Between 2008 and 2018, a total of 1962 patients with early BE neoplasia were referred to a BEC. A visible abnormality was detected in 1395 patients (71%) and removed with ER (Fig. 1). After ER for LGD, HGD, or LR-EAC (n = 1140), a flat BE segment remained in 1034 patients. The vast majority of these patients (91%) underwent additional ablation aimed at eradication of the entire BE segment. Ninety-four patients (9%) had ER monotherapy for LGD (n = 9), HGD (n = 23), T1a EAC (n = 47), or T1bsm1 EAC (n = 15), with remaining BE, and were included for this study.
Patients had a mean age of 74 (± 10) years and ASA classification II (67%) or III/IV (23/2%), with ER performed for LGD (10%), HGD (25%), or LR-EAC (66%) (Table 1).
Decision-Making After ER
After ER for all visible abnormalities, a flat BE segment of median C2M5 (0–5; 3–8) remained with NDBE (n = 48, 51%), LGD (n = 29, 32%), or HGD (n = 6, 6%). In 11 patients (12%), no biopsies were obtained since this was considered not to change clinical decision-making.
In 73 patients (78%), additional ablation was not started due to age and/or comorbidity. Concomitant reasons in this group were as follows: expected poor regression after RFA due to regeneration with BE after ER (n = 8, 11%); patient preference (n = 7, 10%); persistence of a small BE tongue only (n = 5, 7%); and/or complications after ER (n = 3, 4%) (Fig. 2).
In the remaining 21 patients (22%) in whom age and comorbidity played no role, reasons not to continue with ablation therapy were as follows: other treatment protocols (e.g., in the pre-RFA era) (n = 11, 52%); persistence of a small BE tongue only (n = 6, 29%); expected poor regression after RFA due to BE regeneration after ER (n = 3, 14%); complications after ER (n = 1, 5%); and/or patient preference (n = 1, 5%).
Progression During Follow-Up
During a median endoscopic FU of 21 months (11–51) with a median of 4 endoscopies 3,4,5 per patient, no patient progressed to advanced cancer. Overall, 17 patients (18%, annual progression risk 8.0% [95% CI 5.1–12.5]) progressed to HGD (n = 10) or LR-EAC (n = 7) (Table 2). The median time to progression was 26 months (23–47), and the first progression was detected 18 months after ER. All patients who progressed had undergone at least 2 FU endoscopies without abnormalities after ER.
Sixteen out of seventeen progressors were successfully treated endoscopically, either with ER for a visible lesion containing LR-EAC (n = 7) or HGD (n = 6) or with ablation therapy for flat HGD (n = 3). A single patient who progressed from LGD to HGD had no further treatment, and the patient died shortly after due to an unrelated cause. Six progressors had developed a worse histological grade during FU, than the initial histology after baseline ER. This included baseline LGD to m-EAC in FU (n = 1), baseline HGD with m-EAC in FU (n = 4), and baseline m-EAC with sm-EAC during FU (n = 1).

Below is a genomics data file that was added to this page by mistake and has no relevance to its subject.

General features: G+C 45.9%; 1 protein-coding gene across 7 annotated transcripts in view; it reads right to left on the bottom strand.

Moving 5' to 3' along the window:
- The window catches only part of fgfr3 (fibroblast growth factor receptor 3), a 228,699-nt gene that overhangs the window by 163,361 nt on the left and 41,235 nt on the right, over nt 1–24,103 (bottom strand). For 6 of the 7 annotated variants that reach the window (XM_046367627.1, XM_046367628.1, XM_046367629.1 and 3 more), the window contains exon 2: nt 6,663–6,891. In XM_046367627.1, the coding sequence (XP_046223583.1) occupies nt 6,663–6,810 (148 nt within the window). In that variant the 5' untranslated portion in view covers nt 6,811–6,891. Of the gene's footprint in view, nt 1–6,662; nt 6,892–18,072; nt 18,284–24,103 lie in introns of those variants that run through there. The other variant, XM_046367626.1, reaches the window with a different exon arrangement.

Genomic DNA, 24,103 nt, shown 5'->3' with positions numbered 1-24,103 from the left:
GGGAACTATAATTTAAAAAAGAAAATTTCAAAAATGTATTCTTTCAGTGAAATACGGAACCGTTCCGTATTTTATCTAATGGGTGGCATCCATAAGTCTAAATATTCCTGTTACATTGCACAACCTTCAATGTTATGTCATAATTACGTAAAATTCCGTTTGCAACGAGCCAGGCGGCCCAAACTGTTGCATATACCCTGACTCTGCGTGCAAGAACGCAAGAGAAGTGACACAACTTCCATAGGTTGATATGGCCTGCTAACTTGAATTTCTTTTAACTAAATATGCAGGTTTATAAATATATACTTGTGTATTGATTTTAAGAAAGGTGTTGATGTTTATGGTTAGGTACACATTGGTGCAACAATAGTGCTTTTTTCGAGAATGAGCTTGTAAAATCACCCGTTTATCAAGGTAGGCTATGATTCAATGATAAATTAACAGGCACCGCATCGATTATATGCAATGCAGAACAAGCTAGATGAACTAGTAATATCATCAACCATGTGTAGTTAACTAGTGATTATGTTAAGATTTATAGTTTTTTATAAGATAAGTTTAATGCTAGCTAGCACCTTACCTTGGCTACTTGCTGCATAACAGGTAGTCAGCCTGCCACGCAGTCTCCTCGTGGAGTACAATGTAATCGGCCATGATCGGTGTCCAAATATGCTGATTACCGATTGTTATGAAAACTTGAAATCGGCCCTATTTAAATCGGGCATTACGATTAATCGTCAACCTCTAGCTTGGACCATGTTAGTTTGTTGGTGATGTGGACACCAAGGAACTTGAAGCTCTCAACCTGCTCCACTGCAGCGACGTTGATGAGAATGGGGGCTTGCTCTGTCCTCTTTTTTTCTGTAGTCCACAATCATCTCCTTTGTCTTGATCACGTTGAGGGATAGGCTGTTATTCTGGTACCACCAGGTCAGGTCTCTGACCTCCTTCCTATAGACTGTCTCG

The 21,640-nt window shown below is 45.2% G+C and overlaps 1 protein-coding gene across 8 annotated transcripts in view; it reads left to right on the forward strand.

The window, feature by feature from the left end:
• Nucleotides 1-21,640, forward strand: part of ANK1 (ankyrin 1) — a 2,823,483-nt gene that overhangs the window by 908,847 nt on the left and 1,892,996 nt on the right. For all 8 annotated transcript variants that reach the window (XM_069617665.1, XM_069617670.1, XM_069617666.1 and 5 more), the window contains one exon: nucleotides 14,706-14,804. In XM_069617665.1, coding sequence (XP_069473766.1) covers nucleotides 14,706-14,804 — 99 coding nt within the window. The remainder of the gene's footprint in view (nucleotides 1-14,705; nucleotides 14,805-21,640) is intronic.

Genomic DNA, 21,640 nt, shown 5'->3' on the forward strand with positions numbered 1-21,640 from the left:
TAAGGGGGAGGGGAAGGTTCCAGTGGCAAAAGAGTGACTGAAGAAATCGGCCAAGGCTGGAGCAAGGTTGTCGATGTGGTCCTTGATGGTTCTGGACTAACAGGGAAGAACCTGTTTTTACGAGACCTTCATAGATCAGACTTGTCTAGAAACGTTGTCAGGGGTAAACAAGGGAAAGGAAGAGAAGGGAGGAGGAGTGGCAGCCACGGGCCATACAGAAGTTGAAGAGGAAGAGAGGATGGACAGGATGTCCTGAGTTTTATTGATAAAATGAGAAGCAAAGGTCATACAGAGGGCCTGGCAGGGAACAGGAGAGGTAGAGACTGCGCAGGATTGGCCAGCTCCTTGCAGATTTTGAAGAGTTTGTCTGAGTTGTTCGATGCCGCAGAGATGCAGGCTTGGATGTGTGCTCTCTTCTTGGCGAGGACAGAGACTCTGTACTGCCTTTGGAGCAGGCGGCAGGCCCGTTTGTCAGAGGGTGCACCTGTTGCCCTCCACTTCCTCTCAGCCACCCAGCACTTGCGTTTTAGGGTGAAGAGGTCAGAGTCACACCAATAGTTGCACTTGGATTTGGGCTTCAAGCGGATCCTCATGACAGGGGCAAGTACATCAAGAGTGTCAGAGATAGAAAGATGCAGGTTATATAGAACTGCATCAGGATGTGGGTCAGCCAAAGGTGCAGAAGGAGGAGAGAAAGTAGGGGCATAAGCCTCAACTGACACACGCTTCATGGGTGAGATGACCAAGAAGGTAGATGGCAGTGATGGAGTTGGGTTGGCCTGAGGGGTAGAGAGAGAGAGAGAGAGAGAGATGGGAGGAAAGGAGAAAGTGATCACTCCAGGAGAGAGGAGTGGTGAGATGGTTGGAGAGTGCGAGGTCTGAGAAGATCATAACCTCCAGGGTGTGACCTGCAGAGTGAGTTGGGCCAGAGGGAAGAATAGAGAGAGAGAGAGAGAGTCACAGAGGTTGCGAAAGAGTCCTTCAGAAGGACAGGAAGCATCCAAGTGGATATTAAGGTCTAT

The annual risk for progression was 6.4% for residual NDBE and 6.7% for LGD, as compared to 14.5% for residual HGD (Table 2).
In total, 55 patients had an endoscopic FU > 18 months with an annual risk for progression of 8.6% per person year [95% CI 5.4–13.3]. The median FU in this subgroup of patients was 31 months after ER (IQR 17–53).
In the majority (27/39; 69%) of the patients with FU < 18 months, endoscopic FU was discontinued at median 3 months (IQR 0–9) after ER, due to limited life expectancy. Of these 27 patients, 15 had unrelated death median 18 months after ER, whereas the remaining 12 were alive and asymptomatic at median 55 months after ER. The remaining 12/39 patients with short FU were recently treated with ER and were still under endoscopic surveillance (median 12 months).
Our second aim was to asses all-cause mortality during long-term follow-up in the subgroup of patients with older age and/or comorbidity, to verify whether ER monotherapy was justified in this group of patients.
As reported, in 73 patients, age and/or comorbidity played an important role in the decision not to continue with ablation therapy after ER. In 37 patients, endoscopic surveillance was stopped early at median 20 months (5–59) after ER (Fig. 3). Unrelated death occurred in 16 of these patients median 10 months after FU was stopped. The remaining 21 patients were still alive and asymptomatic median 24 months after FU was stopped.
In the remaining 36 patients, endoscopic FU was not stopped early. A total of 13 patients died from unrelated causes while being under surveillance, median 50 months after ER. The remaining 23 patients were still under surveillance at the moment of data collection, median 21 months after ER.
Overall, 29 of 73 patients (40%) died due to unrelated causes median 28 months after ER at a median age of 80 (72–85) years. The remaining 44 of 73 patients were still alive at the moment of data collection median 42 months after ER. Figure 4 shows the cumulative incidence curves for progression and unrelated death. Neoplasms other than EAC (n = 11, 38%) and cardiovascular disease (n = 11, 38%) contributed the most common causes of death.
None of the 94 patients progressed to disease stages that exceeded boundaries for curative endoscopic treatment, developed symptomatic EAC, or died from EAC.
In univariable analysis, length of the residual BE was significantly associated with risk for progression during FU (Table 3). For patients with a remaining circumferential BE of 0–1 cm, 2–5, or > 5 cm, the annual progression risks were 1.8%, 7.0%, and 15.9%, respectively. The risk increased with 11% for every centimeter increase in BE length. The hazard ratio for persisting HGD versus LGD or NDBE was considerable, but did not reach the level of statistical significance. Estimated hazard ratios for Fine and Gray and Cox analysis were comparable.